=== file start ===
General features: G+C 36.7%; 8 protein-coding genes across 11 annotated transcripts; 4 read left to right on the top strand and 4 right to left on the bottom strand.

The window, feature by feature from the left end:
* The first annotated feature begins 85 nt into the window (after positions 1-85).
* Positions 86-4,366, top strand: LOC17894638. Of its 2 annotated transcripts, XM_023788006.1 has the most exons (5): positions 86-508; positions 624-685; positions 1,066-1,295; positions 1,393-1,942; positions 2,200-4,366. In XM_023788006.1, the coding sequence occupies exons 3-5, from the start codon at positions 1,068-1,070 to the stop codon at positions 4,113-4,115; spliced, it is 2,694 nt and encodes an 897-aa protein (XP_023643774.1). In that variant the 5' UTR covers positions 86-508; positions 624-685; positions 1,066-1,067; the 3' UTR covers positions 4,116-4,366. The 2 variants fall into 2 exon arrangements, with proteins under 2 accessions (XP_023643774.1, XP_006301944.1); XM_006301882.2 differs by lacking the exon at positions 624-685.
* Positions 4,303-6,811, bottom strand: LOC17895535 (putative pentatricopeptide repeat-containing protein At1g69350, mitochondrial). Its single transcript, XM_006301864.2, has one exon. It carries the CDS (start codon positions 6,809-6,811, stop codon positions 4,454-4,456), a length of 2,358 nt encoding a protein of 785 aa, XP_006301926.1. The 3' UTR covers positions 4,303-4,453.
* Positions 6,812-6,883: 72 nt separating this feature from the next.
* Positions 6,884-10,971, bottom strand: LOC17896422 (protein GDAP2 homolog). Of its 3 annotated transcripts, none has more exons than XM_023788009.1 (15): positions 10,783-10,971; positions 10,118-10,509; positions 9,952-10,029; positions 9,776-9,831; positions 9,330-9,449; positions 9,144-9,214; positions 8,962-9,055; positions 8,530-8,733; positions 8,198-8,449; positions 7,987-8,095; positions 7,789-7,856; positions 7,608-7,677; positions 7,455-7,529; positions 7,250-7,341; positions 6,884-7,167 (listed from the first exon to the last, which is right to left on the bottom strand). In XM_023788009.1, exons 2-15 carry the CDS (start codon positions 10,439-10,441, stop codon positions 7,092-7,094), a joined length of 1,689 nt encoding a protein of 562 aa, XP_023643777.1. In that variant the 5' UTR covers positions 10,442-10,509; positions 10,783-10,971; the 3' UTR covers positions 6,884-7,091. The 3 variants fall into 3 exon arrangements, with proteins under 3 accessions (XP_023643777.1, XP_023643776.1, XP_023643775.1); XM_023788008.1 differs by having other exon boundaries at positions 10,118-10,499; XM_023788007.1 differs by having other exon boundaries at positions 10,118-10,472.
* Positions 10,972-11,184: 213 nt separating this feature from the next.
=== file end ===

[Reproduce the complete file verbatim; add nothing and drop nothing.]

General features: G+C 36.7%; 8 protein-coding genes across 11 annotated transcripts; 4 read left to right on the top strand and 4 right to left on the bottom strand.

The window, feature by feature from the left end:
* The first annotated feature begins 85 nt into the window (after positions 1-85).
* Positions 86-4,366, top strand: LOC17894638. Of its 2 annotated transcripts, XM_023788006.1 has the most exons (5): positions 86-508; positions 624-685; positions 1,066-1,295; positions 1,393-1,942; positions 2,200-4,366. In XM_023788006.1, the coding sequence occupies exons 3-5, from the start codon at positions 1,068-1,070 to the stop codon at positions 4,113-4,115; spliced, it is 2,694 nt and encodes an 897-aa protein (XP_023643774.1). In that variant the 5' UTR covers positions 86-508; positions 624-685; positions 1,066-1,067; the 3' UTR covers positions 4,116-4,366. The 2 variants fall into 2 exon arrangements, with proteins under 2 accessions (XP_023643774.1, XP_006301944.1); XM_006301882.2 differs by lacking the exon at positions 624-685.
* Positions 4,303-6,811, bottom strand: LOC17895535 (putative pentatricopeptide repeat-containing protein At1g69350, mitochondrial). Its single transcript, XM_006301864.2, has one exon. It carries the CDS (start codon positions 6,809-6,811, stop codon positions 4,454-4,456), a length of 2,358 nt encoding a protein of 785 aa, XP_006301926.1. The 3' UTR covers positions 4,303-4,453.
* Positions 6,812-6,883: 72 nt separating this feature from the next.
* Positions 6,884-10,971, bottom strand: LOC17896422 (protein GDAP2 homolog). Of its 3 annotated transcripts, none has more exons than XM_023788009.1 (15): positions 10,783-10,971; positions 10,118-10,509; positions 9,952-10,029; positions 9,776-9,831; positions 9,330-9,449; positions 9,144-9,214; positions 8,962-9,055; positions 8,530-8,733; positions 8,198-8,449; positions 7,987-8,095; positions 7,789-7,856; positions 7,608-7,677; positions 7,455-7,529; positions 7,250-7,341; positions 6,884-7,167 (listed from the first exon to the last, which is right to left on the bottom strand). In XM_023788009.1, exons 2-15 carry the CDS (start codon positions 10,439-10,441, stop codon positions 7,092-7,094), a joined length of 1,689 nt encoding a protein of 562 aa, XP_023643777.1. In that variant the 5' UTR covers positions 10,442-10,509; positions 10,783-10,971; the 3' UTR covers positions 6,884-7,091. The 3 variants fall into 3 exon arrangements, with proteins under 3 accessions (XP_023643777.1, XP_023643776.1, XP_023643775.1); XM_023788008.1 differs by having other exon boundaries at positions 10,118-10,499; XM_023788007.1 differs by having other exon boundaries at positions 10,118-10,472.
* Positions 10,972-11,184: 213 nt separating this feature from the next.